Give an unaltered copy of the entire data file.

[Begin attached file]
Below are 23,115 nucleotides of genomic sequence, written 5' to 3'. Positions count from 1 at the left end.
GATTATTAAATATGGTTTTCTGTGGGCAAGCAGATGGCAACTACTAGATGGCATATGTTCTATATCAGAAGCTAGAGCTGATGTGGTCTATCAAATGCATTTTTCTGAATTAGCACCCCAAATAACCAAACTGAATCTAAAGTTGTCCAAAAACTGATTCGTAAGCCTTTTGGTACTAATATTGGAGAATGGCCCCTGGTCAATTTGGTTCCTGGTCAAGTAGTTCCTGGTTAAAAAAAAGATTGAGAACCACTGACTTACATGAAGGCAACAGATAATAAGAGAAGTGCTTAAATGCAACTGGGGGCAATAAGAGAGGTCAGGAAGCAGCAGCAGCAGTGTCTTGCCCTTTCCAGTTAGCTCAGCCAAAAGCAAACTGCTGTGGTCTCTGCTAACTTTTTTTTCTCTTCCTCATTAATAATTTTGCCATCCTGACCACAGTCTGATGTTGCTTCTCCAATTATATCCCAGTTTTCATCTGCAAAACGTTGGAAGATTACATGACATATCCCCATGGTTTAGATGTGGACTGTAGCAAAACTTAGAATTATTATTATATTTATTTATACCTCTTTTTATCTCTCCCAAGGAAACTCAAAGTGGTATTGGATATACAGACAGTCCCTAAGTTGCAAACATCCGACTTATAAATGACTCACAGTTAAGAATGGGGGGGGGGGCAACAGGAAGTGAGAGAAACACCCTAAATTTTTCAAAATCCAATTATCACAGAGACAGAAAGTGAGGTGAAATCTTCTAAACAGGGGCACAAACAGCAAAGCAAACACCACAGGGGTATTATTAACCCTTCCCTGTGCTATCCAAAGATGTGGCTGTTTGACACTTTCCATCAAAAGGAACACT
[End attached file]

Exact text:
Below are 23,115 nucleotides of genomic sequence, written 5' to 3'. Positions count from 1 at the left end.
GATTATTAAATATGGTTTTCTGTGGGCAAGCAGATGGCAACTACTAGATGGCATATGTTCTATATCAGAAGCTAGAGCTGATGTGGTCTATCAAATGCATTTTTCTGAATTAGCACCCCAAATAACCAAACTGAATCTAAAGTTGTCCAAAAACTGATTCGTAAGCCTTTTGGTACTAATATTGGAGAATGGCCCCTGGTCAATTTGGTTCCTGGTCAAGTAGTTCCTGGTTAAAAAAAAGATTGAGAACCACTGACTTACATGAAGGCAACAGATAATAAGAGAAGTGCTTAAATGCAACTGGGGGCAATAAGAGAGGTCAGGAAGCAGCAGCAGCAGTGTCTTGCCCTTTCCAGTTAGCTCAGCCAAAAGCAAACTGCTGTGGTCTCTGCTAACTTTTTTTTCTCTTCCTCATTAATAATTTTGCCATCCTGACCACAGTCTGATGTTGCTTCTCCAATTATATCCCAGTTTTCATCTGCAAAACGTTGGAAGATTACATGACATATCCCCATGGTTTAGATGTGGACTGTAGCAAAACTTAGAATTATTATTATATTTATTTATACCTCTTTTTATCTCTCCCAAGGAAACTCAAAGTGGTATTGGATATACAGACAGTCCCTAAGTTGCAAACATCCGACTTATAAATGACTCACAGTTAAGAATGGGGGGGGGGGCAACAGGAAGTGAGAGAAACACCCTAAATTTTTCAAAATCCAATTATCACAGAGACAGAAAGTGAGGTGAAATCTTCTAAACAGGGGCACAAACAGCAAAGCAAACACCACAGGGGTATTATTAACCCTTCCCTGTGCTATCCAAAGATGTGGCTGTTTGACACTTTCCATCAAAAGGAACACT